Today's Paper Search Latest stories Listen March Mania contest Traffic Legislature Newsletters Obits Weather Puzzles + Games

Three weeks ago I suggested the West Antarctic ice sheet will probably melt soon, as it did during the previous interglacial period 125,000 years ago, raising ocean levels by at least 25 feet. Today, I turn to the Arctic.

I've followed climate disruption since 1975 when I began including it in my physics course for nonscientists, and by now I've read more books about it than I care to count. Nevertheless, I found American journalist and adventurer Dahr Jamail's recent book "The End of Ice" a page-turner and well worth my time.

Jamail notes early on that atmospheric carbon (i.e., carbon dioxide) concentrations have varied from 180 to 280 ppm (parts-per-million) as Earth cycled through successive glacial and interglacial periods during the ice ages of the past 2 million years. Thus a 100 ppm shift in carbon levels is linked with roughly 100 feet of sea level rise. Today's carbon level is 410 ppm, 130 ppm higher than normal for interglacial periods. Thus as global ice "equilibrates" to that higher carbon concentration, we can expect 130 feet of sea level rise -- unless we find a feasible way to remove carbon from the atmosphere.

The book's dramatic final chapter is set in the Arctic. Jamail's base for his Arctic travels is Utqiagvik, formerly "Barrow," the most northern town on Alaska's north coast. During the flight to Utqiagvik, there was no ice in sight in the huge Beaufort Sea north of Alaska, even from 30,000 feet up on that clear day.

There's more afoot in the Arctic than the rapidly vanishing ice of Greenland and the Arctic ocean. Permafrost is thawing everywhere. Arctic permafrost soils store vast amounts of carbon totaling twice the carbon content of Earth's atmosphere. The poles are warming twice as fast as the rest of the planet -- 3.5 degrees Fahrenheit during the past 30 years. As permafrost melts, it releases its carbon, enhancing global warming, which melts more permafrost, etc. It's called "positive feedback." Fifty-five million years ago, similar permafrost feedback could have caused the "thermal maximum" that suddenly warmed the planet by 10 degrees.

The changes today in Alaska are dramatic, with 10-degree temperature increases at the permafrost's upper surface 5 feet underground, and 5 degrees even at 60 feet underground. Locals note that the permafrost layer, which once began a foot below the surface, now begins 5 feet underground. This is changing the terrain as melting permafrost causes the ground to sink, methane explosions and eruptions create giant craters, the ocean invades the land, and millions of dollars are spent shoring up infrastructure in a losing battle against melting land and rising seas.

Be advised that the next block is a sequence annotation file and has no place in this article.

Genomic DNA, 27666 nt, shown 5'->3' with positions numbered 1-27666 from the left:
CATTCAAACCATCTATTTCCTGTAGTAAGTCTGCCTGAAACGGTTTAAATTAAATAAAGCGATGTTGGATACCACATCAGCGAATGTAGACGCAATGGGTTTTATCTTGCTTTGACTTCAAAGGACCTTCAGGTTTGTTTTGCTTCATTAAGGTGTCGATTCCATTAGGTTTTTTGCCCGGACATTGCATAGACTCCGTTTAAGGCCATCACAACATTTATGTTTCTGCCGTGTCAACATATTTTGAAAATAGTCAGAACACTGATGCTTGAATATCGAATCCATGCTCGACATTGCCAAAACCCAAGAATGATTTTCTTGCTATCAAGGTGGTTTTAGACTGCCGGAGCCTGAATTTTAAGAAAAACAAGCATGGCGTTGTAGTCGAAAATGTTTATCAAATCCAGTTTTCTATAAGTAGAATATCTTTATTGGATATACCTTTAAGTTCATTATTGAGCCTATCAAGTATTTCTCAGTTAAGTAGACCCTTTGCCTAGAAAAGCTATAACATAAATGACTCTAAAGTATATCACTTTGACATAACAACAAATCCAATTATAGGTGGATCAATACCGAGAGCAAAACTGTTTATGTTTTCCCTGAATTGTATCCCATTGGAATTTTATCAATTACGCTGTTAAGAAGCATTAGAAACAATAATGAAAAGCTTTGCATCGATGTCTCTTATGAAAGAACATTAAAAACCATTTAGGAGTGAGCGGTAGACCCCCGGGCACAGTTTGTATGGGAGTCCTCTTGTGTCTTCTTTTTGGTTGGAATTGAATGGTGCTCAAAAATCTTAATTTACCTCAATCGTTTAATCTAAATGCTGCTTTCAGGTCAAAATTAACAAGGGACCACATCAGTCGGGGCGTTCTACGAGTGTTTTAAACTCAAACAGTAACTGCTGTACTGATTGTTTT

Another greenhouse gas, atmospheric methane, has more than doubled during the past two centuries. Methane is one of the most potent global warmers, trapping 28 times as much heat per mass unit as carbon.

The Arctic ocean is mostly isolated from other oceans except in the north Atlantic, where warm mid-latitude waters that transport heat into the Arctic are strengthening due to climate disruption. The warming ocean causes permafrost beds in the Barents Sea to melt, releasing its methane and creating another vicious feedback circle. The Chukchi, Beaufort and Bering seas could follow suit. Scientists monitor the East Siberian Sea, where massive methane emissions are expected within two decades. Methane "plumes" bubbling up from the ocean floor have recently increased by factors as large as a thousand. Due to feedbacks, releases in one region can trigger releases in other hotspots.

Gradual methane increases are occurring across much of the Arctic, accelerating warming. As the Arctic warms, the temperature difference between equator and pole will decline. Since this thermal gradient, along with Earth's rotation, drives the natural west-to-east transport of air, the declining gradient will cause massive climate shifts everywhere.

The East Siberian Sea covers the largest undersea shelf in the world, comprising 8 percent of the world's total continental shelf. This shelf holds a significant fraction of the world's methane hydrates (methane compressed into ice). As they warm, they abruptly emit their methane, which could result in globally significant emissions in a matter of minutes.

This is no joke, folks. We're in trouble.

Jamail, a nature lover, mourns. He concludes we are probably headed for catastrophic changes including a die-back to one or two billion caused by, among other things, food shortages due to high temperatures in equatorial and temperate zones.

But such speculations are always highly suspect. Certainly, fast vigorous action can improve our chances. In three weeks, I'll discuss solutions.

Commentary on 02/26/2019

Print Headline: A disrupted climate in the north


Sponsor Content


You must be signed in to post comments